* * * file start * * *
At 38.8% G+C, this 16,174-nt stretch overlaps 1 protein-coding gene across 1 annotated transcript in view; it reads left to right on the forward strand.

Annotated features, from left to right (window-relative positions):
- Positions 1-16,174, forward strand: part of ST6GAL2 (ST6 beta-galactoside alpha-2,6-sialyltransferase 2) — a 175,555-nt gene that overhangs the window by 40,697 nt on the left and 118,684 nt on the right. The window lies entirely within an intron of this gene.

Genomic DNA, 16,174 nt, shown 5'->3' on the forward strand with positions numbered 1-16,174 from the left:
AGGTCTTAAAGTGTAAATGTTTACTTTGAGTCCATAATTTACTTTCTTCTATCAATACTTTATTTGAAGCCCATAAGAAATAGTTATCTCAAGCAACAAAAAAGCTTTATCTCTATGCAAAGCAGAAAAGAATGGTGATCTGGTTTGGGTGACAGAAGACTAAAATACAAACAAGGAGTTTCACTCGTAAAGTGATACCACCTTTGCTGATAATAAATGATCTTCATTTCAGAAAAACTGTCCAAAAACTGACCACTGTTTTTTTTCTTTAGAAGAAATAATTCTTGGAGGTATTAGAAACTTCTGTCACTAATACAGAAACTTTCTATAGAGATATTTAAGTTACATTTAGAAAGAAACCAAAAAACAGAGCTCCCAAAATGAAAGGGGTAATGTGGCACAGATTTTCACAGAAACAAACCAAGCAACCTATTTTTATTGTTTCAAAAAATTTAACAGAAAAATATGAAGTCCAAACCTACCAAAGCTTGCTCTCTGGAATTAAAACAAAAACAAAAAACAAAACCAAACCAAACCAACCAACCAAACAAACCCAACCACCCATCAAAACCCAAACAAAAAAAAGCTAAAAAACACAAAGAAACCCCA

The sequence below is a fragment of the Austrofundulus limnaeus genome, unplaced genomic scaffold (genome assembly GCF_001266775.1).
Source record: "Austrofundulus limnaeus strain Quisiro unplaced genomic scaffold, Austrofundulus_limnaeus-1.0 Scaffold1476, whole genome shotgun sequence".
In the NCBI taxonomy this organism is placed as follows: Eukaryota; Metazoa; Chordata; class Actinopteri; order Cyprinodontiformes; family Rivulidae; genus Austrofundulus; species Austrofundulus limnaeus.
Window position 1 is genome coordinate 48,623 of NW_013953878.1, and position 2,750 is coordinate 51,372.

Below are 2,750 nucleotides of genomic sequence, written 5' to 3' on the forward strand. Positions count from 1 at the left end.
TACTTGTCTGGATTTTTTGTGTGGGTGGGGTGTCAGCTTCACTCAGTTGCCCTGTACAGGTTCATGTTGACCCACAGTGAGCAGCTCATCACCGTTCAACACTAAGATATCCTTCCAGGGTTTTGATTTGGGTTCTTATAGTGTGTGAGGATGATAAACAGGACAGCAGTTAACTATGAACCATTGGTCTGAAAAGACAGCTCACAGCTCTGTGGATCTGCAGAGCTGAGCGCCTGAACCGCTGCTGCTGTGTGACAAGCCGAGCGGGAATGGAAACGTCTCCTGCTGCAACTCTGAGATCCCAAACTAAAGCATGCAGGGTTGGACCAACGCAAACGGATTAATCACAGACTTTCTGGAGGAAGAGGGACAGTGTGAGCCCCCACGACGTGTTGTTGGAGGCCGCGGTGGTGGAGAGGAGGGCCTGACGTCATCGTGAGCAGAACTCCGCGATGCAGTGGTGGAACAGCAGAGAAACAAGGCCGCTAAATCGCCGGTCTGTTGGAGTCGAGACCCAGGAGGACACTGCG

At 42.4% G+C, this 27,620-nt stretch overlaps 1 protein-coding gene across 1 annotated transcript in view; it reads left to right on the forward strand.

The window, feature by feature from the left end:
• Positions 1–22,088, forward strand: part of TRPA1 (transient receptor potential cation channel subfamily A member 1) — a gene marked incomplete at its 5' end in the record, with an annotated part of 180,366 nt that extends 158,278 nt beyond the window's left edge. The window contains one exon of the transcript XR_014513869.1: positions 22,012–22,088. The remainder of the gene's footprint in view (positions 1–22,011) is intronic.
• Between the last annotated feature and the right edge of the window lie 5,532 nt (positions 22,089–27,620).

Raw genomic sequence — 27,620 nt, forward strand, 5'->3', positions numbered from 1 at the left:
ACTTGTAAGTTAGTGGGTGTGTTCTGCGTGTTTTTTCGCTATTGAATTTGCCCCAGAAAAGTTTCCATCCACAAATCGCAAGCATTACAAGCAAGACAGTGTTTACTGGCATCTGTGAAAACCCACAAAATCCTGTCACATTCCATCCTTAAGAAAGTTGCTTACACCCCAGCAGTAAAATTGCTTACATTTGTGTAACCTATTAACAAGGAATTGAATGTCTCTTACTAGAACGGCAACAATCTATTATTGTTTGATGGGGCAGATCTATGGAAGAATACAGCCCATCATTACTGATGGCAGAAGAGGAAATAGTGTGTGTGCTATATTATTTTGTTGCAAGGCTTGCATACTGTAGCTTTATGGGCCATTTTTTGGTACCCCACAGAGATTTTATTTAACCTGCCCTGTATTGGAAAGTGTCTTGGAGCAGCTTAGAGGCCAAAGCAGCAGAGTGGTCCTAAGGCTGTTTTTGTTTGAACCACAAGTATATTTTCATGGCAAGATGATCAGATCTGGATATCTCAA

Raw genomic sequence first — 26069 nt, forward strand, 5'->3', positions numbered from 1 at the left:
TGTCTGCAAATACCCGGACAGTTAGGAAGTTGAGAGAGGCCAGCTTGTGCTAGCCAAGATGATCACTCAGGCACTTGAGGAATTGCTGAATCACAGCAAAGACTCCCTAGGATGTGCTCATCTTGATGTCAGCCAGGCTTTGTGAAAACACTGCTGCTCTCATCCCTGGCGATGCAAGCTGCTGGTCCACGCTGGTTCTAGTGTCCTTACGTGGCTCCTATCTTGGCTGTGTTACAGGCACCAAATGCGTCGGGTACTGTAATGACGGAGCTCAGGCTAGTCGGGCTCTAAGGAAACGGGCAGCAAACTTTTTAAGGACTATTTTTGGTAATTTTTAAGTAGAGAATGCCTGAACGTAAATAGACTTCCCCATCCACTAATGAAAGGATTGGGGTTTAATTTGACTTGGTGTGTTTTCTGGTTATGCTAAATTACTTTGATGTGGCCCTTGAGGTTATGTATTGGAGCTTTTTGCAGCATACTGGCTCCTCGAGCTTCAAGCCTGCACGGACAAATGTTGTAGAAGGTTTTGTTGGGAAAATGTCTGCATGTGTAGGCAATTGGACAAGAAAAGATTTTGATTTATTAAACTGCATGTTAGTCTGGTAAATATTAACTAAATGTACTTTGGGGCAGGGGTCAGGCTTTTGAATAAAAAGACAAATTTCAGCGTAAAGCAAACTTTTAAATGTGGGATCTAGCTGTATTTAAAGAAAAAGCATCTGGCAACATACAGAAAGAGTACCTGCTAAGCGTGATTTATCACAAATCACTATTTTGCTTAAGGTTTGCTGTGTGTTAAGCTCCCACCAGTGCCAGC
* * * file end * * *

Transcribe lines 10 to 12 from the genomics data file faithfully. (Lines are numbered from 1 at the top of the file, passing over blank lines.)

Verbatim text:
Below are 2,750 nucleotides of genomic sequence, written 5' to 3' on the forward strand. Positions count from 1 at the left end.
TACTTGTCTGGATTTTTTGTGTGGGTGGGGTGTCAGCTTCACTCAGTTGCCCTGTACAGGTTCATGTTGACCCACAGTGAGCAGCTCATCACCGTTCAACACTAAGATATCCTTCCAGGGTTTTGATTTGGGTTCTTATAGTGTGTGAGGATGATAAACAGGACAGCAGTTAACTATGAACCATTGGTCTGAAAAGACAGCTCACAGCTCTGTGGATCTGCAGAGCTGAGCGCCTGAACCGCTGCTGCTGTGTGACAAGCCGAGCGGGAATGGAAACGTCTCCTGCTGCAACTCTGAGATCCCAAACTAAAGCATGCAGGGTTGGACCAACGCAAACGGATTAATCACAGACTTTCTGGAGGAAGAGGGACAGTGTGAGCCCCCACGACGTGTTGTTGGAGGCCGCGGTGGTGGAGAGGAGGGCCTGACGTCATCGTGAGCAGAACTCCGCGATGCAGTGGTGGAACAGCAGAGAAACAAGGCCGCTAAATCGCCGGTCTGTTGGAGTCGAGACCCAGGAGGACACTGCG

At 42.4% G+C, this 27,620-nt stretch overlaps 1 protein-coding gene across 1 annotated transcript in view; it reads left to right on the forward strand.